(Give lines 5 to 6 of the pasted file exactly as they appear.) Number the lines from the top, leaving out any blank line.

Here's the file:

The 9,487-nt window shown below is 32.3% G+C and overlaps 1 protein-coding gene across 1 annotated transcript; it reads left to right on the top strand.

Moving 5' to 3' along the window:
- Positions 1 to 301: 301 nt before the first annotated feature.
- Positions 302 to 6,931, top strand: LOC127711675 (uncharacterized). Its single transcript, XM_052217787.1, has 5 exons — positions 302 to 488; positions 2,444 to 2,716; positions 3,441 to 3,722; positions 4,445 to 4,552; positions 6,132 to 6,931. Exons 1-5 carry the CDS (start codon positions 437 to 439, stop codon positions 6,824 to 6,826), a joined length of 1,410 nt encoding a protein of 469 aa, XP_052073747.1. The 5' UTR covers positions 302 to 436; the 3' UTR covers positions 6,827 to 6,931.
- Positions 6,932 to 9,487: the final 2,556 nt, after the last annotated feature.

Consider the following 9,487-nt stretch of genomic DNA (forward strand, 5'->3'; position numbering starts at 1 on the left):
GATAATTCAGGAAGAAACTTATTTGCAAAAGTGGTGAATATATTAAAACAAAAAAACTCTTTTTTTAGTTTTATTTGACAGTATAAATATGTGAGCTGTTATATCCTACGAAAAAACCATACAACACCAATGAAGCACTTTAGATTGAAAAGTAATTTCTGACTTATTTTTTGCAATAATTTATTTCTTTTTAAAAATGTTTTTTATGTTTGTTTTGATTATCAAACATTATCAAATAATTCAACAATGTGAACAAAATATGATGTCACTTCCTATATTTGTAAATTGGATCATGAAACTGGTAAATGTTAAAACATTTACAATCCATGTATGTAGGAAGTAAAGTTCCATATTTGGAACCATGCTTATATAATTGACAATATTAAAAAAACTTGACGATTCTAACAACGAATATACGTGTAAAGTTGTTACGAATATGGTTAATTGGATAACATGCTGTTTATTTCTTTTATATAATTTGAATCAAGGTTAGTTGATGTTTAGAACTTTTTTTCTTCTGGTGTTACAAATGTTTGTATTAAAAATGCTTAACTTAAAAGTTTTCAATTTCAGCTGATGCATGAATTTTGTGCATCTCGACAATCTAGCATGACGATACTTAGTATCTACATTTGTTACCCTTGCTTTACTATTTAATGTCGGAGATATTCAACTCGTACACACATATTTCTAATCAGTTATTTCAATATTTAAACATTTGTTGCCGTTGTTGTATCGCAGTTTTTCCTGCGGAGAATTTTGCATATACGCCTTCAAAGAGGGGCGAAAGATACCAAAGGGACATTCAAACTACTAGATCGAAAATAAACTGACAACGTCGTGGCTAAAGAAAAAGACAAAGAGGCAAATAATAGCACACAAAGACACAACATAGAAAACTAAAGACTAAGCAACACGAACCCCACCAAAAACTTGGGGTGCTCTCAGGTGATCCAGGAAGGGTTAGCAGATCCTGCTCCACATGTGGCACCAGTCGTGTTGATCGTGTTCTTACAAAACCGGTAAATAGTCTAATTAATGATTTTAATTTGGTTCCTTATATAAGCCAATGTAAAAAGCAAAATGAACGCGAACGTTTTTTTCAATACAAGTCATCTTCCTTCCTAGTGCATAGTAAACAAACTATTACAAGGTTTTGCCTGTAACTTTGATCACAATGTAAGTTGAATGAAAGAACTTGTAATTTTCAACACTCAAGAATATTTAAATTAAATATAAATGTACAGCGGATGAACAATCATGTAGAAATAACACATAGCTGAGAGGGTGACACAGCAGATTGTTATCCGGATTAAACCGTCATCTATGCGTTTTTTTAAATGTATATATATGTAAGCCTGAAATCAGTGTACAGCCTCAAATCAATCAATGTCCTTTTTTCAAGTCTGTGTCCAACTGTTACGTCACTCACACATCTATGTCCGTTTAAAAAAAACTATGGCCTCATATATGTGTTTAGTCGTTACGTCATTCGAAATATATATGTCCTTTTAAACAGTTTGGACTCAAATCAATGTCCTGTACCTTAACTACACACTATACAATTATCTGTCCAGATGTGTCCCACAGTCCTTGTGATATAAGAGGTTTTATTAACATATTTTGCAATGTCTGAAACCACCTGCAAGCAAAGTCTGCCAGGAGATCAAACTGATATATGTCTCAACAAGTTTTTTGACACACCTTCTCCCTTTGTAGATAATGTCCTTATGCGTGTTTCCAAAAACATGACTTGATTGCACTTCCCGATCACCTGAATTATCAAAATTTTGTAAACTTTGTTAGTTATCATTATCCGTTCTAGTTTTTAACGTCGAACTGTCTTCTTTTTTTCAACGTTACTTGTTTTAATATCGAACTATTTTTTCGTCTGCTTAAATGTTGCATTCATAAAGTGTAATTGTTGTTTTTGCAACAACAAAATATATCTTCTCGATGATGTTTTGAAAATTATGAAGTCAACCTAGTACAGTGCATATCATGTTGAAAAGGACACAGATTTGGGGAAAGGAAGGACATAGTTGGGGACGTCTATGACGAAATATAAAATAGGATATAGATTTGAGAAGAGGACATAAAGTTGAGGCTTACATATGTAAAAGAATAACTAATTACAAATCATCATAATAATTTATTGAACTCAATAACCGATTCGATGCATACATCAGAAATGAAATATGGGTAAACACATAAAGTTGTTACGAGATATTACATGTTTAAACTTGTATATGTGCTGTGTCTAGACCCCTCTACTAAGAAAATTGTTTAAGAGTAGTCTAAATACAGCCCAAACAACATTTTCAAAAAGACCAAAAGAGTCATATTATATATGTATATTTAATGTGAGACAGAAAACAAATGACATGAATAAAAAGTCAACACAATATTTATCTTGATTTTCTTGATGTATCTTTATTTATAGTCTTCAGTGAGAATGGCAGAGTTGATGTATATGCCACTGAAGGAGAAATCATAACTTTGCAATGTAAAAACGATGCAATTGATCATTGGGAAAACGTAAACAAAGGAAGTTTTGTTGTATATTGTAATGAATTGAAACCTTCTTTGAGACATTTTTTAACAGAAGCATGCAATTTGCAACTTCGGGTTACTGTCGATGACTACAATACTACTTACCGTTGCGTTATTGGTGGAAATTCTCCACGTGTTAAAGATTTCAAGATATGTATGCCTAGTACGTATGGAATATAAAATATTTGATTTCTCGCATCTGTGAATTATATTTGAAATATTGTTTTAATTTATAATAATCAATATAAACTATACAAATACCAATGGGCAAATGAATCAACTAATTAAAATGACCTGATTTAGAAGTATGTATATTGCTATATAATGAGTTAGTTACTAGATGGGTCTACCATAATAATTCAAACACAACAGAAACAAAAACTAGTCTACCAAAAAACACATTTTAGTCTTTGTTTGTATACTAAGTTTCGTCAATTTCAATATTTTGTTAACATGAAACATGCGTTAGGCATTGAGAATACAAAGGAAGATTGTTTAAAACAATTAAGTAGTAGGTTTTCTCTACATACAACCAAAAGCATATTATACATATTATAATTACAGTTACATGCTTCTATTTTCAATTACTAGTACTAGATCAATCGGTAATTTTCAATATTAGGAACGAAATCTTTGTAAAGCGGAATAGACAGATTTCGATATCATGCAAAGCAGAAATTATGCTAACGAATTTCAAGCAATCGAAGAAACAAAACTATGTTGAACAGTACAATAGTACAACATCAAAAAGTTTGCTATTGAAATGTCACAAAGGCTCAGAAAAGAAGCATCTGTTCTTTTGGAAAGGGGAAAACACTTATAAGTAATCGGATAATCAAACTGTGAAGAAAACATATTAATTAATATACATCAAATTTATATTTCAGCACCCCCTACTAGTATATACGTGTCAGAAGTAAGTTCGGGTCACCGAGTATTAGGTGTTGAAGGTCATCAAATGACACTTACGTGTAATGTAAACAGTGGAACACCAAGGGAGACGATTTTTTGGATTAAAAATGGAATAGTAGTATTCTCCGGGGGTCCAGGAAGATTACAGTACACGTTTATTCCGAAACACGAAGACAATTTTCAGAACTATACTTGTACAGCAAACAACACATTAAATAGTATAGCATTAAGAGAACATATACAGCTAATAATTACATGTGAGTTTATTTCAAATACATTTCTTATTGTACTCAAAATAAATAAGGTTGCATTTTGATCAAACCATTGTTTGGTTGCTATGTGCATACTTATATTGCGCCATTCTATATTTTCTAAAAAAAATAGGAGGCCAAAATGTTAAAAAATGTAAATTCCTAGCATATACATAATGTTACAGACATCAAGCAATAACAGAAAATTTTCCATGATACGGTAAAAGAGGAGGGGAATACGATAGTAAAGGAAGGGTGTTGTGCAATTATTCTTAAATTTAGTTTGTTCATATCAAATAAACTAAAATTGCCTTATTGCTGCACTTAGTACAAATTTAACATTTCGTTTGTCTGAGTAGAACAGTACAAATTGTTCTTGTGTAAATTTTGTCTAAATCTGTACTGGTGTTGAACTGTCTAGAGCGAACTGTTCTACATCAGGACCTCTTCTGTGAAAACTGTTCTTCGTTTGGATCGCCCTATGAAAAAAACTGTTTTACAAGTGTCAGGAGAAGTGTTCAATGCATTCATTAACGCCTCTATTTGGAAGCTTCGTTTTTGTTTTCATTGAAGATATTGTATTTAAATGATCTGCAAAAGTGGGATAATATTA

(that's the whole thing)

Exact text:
- Positions 6,932 to 9,487: the final 2,556 nt, after the last annotated feature.

Consider the following 9,487-nt stretch of genomic DNA (forward strand, 5'->3'; position numbering starts at 1 on the left):